Despite the positive overtones, the American media preferred to take a different angle focusing on the alleged Russian meddling in the 2016 US elections and the firing of the FBI chief James Comey.

RT: Sergey Lavrov says President Trump wants productive relations with Moscow after the previous administration soured them. Can they be improved considering the storm over the alleged ties between the Trump team and Russia?

Ron Paul: Absolutely. And I think that has been. What is going on right now is an improvement. I think what is going on in Syria with these de-escalation zones; I think that is good. They are talking to each other. I just don’t understand why sometimes there is an impression that we shouldn’t be having diplomatic conversations … All the tough rhetoric doesn’t do any good. Trump’s statement to me sounded pretty good. I think the whole thing about the elections, putting that aside would be a wise thing because the evidence is not there for any intrusion in our election by the Russians. I think this is good progress, and there will be plenty individuals in this country who complain about it because it just seems like they are very content to keep the aggravation going. Right now, the relationship from my viewpoint has greatly improved. I think that is good.
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Arming The Kurds - A Dangerous Idea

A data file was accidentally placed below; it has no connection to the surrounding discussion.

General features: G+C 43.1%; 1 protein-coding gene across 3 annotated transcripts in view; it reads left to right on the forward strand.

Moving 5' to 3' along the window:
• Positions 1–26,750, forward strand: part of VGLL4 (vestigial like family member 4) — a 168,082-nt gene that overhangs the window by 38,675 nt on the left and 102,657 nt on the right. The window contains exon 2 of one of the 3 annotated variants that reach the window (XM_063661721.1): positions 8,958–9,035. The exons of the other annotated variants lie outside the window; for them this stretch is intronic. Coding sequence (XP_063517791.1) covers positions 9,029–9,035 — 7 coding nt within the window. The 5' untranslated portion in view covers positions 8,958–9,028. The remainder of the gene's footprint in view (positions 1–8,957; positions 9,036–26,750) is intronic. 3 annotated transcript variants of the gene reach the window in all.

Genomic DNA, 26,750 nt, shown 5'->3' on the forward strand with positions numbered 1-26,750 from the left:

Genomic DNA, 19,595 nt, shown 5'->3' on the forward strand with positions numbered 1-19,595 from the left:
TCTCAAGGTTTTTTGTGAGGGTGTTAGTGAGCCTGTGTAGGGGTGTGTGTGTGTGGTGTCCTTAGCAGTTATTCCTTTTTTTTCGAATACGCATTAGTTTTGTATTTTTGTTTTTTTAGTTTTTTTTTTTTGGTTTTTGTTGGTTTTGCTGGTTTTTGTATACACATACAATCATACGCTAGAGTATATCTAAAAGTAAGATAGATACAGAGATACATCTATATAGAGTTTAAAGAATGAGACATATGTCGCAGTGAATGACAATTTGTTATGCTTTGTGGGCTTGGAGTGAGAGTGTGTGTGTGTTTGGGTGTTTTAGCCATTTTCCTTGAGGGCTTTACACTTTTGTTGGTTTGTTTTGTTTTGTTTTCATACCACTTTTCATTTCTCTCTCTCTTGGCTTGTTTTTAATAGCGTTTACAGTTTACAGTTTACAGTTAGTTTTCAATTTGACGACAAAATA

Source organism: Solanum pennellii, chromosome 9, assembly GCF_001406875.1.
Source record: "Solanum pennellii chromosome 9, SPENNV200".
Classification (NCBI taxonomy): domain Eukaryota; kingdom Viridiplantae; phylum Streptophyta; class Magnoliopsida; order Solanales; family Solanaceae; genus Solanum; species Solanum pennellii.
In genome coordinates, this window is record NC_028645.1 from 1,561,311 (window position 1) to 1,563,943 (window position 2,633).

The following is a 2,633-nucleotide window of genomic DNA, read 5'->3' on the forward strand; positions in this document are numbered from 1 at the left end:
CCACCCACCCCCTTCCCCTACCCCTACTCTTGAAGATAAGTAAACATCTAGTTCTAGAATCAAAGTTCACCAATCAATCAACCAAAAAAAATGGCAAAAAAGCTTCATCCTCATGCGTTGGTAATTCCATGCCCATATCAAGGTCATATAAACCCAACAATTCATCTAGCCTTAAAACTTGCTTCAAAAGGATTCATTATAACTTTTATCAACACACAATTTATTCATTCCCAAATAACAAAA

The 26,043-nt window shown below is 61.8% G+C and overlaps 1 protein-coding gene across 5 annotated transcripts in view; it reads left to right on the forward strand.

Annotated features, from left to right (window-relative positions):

The Turks are not at all happy about President Trump's plan to provide heavy weapons to the Kurds fighting as US proxies against ISIS in Syria. The Turks bombed some 20 Kurdish fighters in Syria just weeks ago but with US advanced weapons in Kurdish hands, future such missions may be risky. Would the Kurds use American weapons to attack the Turks? And why does President Trump believe that digging up President Obama's already-failed strategy for eastern Syria will work this time? We take a look in today's Liberty Report...
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Syria Doesn’t Need Our Help Against Terrorists

What was the real reason for the Lavrov/Tillerson/Trump meeting in Washington today? Likely it was to work out the new facts on the ground in Syria, where the "safe zones" that President Trump called for not long ago have actually been established through cooperation between Russia, Iran, and Turkey. Though the US was not a party to the agreement that created the "de-escalation" zones, it is important for Washington to understand what they mean and how the matter will proceed. Is this a sign that the Trump Administration is looking for a way out of the seemingly intractable Syrian mess created by Obama's interventionism? It is possible and would be a good sign that realism has once again entered US foreign policy decisions. I am interviewed on the implications of today's dramatic events:
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Comey Fired...Now Fire The FBI!

While everyone is talking about President Trump firing James Comey, Director of the FBI, what we should be talking about is whether we should even have an FBI. Look at the track record of this organization -- putting Americans in jail for opposing war, spying on Americans for being in peace groups, incinerating Americans at Waco, manufacturing terrorist plots and taking credit for thwarting them, and so on -- and ask whether the FBI has been a benefit to our liberty and safety or not. Forget about Comey -- it's the whole system that needs to be fired!